Matatus To Resume Normalcy of Carrying Full Capacity From Monday 9th 2021

The Government now says Public Service Vehicles (PSVs) can carry passengers to capacity.

Addressing the press on Friday, August 6, the Ministry of Transport through the Cabinet Administrative Secretary (CAS) Chris Obure, stated that PSVs will resume pre-covid-19 operation modes starting Monday, August 9.

This was after a meeting between the Ministry and the Matatu Sacco where an MOU was signed for the PSVs to self regulate.

Matatu operators revealed they had lost Ksh31 billion since March 2020, when the government issued new measures to curb the spread of Covid-19 in the country.

In March 2020 the government issued new directives to help prevent the spread of the Coronavirus through public means of transport.

Health CS Mutahi Kagwe gave guidelines that aimed at reducing congestion in public service vehicles.

The CS announced that 14-seater matatus would carry a maximum of eight passengers; 25-seater vehicles a maximum of 15 passengers, 30 seater vehicles and above to maintain a sixty per cent maximum sitting capacity.

He further informed that the new guidelines issued would similarly extend to the Standard Guage Railway (SGR) and commuter trains plying through the country every single day.

Kagwe further told Kenyans that the reason for the decision on Matatus was to create personal space between passengers and called for co-operation.

“When this happens, it is expected that people will adhere to the directions of the PSV operators. In other words, there is no point in having eight people and then two people are sitting close together and leaving the other seats open,” he warned.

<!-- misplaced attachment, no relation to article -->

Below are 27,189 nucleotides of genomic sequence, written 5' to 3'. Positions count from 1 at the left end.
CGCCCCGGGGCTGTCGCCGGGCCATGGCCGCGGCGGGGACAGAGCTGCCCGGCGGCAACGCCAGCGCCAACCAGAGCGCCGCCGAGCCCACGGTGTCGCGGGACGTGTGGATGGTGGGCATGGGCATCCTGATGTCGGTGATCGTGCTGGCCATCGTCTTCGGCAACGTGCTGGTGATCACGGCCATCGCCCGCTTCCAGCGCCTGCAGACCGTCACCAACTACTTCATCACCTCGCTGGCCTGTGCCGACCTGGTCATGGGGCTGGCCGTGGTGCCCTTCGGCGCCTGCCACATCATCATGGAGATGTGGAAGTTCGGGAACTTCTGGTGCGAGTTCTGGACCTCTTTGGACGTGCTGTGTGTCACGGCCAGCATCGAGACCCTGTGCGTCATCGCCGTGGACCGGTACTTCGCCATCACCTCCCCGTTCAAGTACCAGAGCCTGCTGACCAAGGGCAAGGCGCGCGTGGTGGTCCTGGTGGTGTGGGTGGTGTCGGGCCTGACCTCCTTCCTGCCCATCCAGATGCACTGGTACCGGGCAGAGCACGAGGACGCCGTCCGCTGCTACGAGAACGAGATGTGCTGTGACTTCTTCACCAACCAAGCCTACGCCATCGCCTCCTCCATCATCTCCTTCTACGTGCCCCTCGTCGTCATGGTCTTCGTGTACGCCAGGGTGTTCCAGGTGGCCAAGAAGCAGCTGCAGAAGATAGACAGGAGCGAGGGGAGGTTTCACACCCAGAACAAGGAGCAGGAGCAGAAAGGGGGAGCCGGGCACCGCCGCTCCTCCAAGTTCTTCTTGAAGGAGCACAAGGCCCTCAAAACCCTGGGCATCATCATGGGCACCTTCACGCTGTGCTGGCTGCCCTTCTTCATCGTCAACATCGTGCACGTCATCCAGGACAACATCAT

But the directive did not come without opposition from the matatu sector and a hike in fare prices by the PSVs. In May 2021, just a day after President Uhuru Kenyatta lifted the cessation of movement within the counties the operators threatened to increase fares.

The operators lamented over some of the safety measures such as the 60 per cent carrying capacity as they appealed to the government to review the capacity directives imposed on PSVs.

They argued that the extra cost would cater for the high cost of fuel and other expenses. For instance, a section of buses heading to Nairobi from Mombasa noted that they would hike the fare to over Ksh2,000 if their plight is not looked into.

Matatu Owners Association (MOA) of Kenya boss Simon Kimutai had issued three demands for lowering fares after Uhuru had imposed the travel ban on the five counties.

He noted that the costs would only be relaxed if the state lowered the high cost of fuel, licensing demands as well as monthly fees all matatus remit to county governments.

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